Finally, beer was much less transportable than wine or liquor, especially liquor. While localized wineries managed to survive, most people's local brewery had folded. Liquor and wine became go-to drinks, and the only beer being promoted was from a few larger companies that needed to ramp up to reach everyone. They were basically able to write their own ticket.

We're sort of in the opposite place now where consumer demand is for beer instead of liquor and wine, and the demand is for beer that's coming from smaller and more regional breweries, which I imagine is how wine was back in the day.

I am not an historian, some of this is inference from known fact rather than referenced fact, but I think it makes sense and hopefully it helps you.


In addition to the ground covered in other answers, some of it undoubtedly is historical in nature due to the fact that wine, beer, and other ales historically were consumed for hydration and energy. This slate article covers some of this; while it was probably a myth that people drank ales as a source of clean water, they did hydrate and gain energy from them. As such, beer and ale were associated with 'normal' consumption, much like soda would be today, and thus is treated somewhat differently from 'spirits', which have no real purpose other than getting one drunk, and even from wine, which was primarily associated with the nobility.


It's complicated. I think you have to look at these laws as an intersection of the practical and the cultural.

Let's look at two different distinctions you make.

Home Production

In the US, you can usually make your own beer, mead, or wine, but cannot make hard liquor without a license from BATF, state licenses, tax payments, etc. Exact laws of course vary state by state, but the US tax code contains exemptions for home brewers and wine makers.

Part of the reason here is historical. Liquor is a major tax source, and black market liquor hasn't always been very safe. We hear stories about wood alcohol making people go blind, but the real problems were either accidental heavy metal poisoning or deliberate adulteration with relatively nasty chemicals. In practice methyl alcohol was not a major problem, particularly accidental inclusion of it, as in most concentrations primarily makes the hangover significantly worse (btw, red wine is known for harsh hangovers as are some fruit brandies because of methyl alcohol content). The adulterants have included (and do include in some parts of the world) things like battery acid, caustic soda, and the like.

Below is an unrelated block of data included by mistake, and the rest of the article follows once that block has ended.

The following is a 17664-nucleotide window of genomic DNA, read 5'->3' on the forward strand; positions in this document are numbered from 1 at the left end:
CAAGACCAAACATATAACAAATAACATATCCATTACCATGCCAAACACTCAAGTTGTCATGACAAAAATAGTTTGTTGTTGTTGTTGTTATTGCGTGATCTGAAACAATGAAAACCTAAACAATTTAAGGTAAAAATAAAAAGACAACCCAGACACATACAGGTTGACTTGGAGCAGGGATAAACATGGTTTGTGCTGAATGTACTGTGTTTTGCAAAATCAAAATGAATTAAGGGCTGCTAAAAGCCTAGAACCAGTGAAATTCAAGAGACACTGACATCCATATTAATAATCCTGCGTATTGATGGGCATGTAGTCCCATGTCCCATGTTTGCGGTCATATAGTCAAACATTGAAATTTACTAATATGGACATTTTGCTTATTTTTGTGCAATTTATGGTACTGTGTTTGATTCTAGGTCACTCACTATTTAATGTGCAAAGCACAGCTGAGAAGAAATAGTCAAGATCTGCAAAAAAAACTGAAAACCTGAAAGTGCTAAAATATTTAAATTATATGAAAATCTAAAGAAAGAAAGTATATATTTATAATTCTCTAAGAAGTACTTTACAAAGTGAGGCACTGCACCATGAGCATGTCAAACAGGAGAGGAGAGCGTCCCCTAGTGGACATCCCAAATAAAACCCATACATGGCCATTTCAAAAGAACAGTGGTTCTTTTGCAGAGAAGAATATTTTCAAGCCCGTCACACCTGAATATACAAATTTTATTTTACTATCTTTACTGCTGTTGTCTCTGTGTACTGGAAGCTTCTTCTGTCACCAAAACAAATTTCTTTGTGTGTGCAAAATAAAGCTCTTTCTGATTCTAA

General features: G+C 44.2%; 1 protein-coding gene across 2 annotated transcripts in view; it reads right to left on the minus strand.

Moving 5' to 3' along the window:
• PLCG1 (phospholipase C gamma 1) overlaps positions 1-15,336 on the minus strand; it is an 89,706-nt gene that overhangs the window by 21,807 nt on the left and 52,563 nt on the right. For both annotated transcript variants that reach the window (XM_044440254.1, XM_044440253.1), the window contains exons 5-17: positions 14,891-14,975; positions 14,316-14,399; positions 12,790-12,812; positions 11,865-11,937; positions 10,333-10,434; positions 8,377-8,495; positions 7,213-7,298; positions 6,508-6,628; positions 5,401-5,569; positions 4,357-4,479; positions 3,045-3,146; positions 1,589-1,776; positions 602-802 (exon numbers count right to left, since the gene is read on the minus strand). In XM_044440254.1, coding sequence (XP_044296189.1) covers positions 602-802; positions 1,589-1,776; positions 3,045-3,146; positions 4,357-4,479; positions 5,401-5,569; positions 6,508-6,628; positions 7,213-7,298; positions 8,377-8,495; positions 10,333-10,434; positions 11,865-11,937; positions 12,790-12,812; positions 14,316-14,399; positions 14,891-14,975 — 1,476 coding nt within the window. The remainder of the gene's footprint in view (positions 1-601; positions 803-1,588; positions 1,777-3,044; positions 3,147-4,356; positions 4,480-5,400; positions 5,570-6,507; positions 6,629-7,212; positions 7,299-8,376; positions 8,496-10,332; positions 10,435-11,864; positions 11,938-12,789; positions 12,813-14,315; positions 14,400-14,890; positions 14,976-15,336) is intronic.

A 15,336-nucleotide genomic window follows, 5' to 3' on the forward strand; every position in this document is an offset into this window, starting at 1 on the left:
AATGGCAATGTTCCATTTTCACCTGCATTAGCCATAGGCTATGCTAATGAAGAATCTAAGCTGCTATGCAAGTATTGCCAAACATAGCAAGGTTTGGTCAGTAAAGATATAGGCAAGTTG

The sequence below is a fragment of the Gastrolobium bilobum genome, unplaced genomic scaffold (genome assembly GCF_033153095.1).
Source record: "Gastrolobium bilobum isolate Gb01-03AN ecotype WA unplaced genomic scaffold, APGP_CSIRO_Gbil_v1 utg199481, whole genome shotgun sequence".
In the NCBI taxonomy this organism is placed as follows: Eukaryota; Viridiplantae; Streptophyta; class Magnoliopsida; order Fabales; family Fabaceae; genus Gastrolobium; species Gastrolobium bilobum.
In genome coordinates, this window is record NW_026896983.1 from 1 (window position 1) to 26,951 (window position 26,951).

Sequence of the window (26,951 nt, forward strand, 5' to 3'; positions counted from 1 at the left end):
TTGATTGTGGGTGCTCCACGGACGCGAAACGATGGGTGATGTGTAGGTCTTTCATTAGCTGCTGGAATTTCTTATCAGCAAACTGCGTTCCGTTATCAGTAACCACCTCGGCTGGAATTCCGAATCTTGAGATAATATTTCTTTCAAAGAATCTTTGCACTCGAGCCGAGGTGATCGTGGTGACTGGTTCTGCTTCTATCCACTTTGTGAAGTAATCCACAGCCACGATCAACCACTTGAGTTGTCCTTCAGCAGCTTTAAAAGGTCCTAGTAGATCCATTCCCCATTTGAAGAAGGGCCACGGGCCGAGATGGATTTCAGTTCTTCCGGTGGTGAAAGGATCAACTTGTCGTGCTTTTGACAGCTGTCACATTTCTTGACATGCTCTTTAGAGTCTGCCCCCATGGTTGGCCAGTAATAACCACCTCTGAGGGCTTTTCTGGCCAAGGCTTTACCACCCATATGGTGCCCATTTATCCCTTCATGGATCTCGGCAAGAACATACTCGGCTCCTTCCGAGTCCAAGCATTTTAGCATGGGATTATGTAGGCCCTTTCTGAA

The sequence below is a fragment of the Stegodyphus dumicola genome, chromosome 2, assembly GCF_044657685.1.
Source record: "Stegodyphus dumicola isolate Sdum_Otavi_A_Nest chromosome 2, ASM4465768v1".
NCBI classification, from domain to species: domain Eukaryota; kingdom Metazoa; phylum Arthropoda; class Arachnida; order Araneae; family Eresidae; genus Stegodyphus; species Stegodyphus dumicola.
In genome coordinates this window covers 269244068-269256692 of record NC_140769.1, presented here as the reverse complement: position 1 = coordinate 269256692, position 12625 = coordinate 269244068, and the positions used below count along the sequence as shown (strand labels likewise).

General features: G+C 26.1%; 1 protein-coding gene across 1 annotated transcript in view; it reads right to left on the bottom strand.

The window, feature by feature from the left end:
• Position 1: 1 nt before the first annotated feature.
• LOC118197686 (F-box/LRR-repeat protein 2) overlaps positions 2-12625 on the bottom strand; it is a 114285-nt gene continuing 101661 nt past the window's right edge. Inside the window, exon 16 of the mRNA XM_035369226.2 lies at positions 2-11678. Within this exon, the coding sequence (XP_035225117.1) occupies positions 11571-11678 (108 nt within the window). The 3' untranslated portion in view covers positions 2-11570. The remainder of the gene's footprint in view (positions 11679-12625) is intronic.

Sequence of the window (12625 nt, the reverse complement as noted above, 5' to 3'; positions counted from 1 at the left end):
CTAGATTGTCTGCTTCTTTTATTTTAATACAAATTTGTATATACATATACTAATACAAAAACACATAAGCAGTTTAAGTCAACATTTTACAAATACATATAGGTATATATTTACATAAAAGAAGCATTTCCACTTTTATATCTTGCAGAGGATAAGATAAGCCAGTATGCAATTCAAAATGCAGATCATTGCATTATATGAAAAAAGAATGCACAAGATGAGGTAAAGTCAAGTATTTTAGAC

A second problem of course is safety. In the distilling process, you are dealing the combination, usually, of heating elements or open flames and a liquid that is roughly as flammable as gasolene. While it is quite possible to distil safely, there are generally acknowledged gains health and safety-wise to pushing for a formal economy here.

Wine Tastings vs Beer Tastings

Here laws vary considerably between states. For example, the one part of the liquor code that is explicitly applied to home brewers is an exemption for home brewing competitions. So you can take your beer to a competition without losing the home brewing exemption.

Wine tastings have almost always had some acceptance on the theory that making fine wine has a level of cultural refinement and aesthetic nuance that beer does not (we may find this false but it an attitude --- if you don't believe me, compare reading a wine review with a beer review). The wine culture is different from the beer culture and so they make a different case.

Again laws here vary state by state. However, the argument, I think, is that wine tasting is essential to the sales process, while beer drinkers are less picky on average.

In essence these laws have a practical component particularly where hard liquor is concerned, and a cultural component.


I think it has something to do with the thinking of Whiskey Rebellion, -- a tax was on spirts but not wine or beer. Whiskey was considered a luxury tax - yet it turns out a LOT of people were making and drinking Whiskey at the time

  • 1
    Two issues here, the first beer is taxed pretty significantly most places, as is most other alcohol. Second, I'm not sure I follow what you're getting at re: the Whiskey rebellion, that was about 150 years before modern alcohol laws would have appeared since they would have almost all been enacted post prohibition
    – wax eagle
    Commented Feb 1, 2014 at 0:31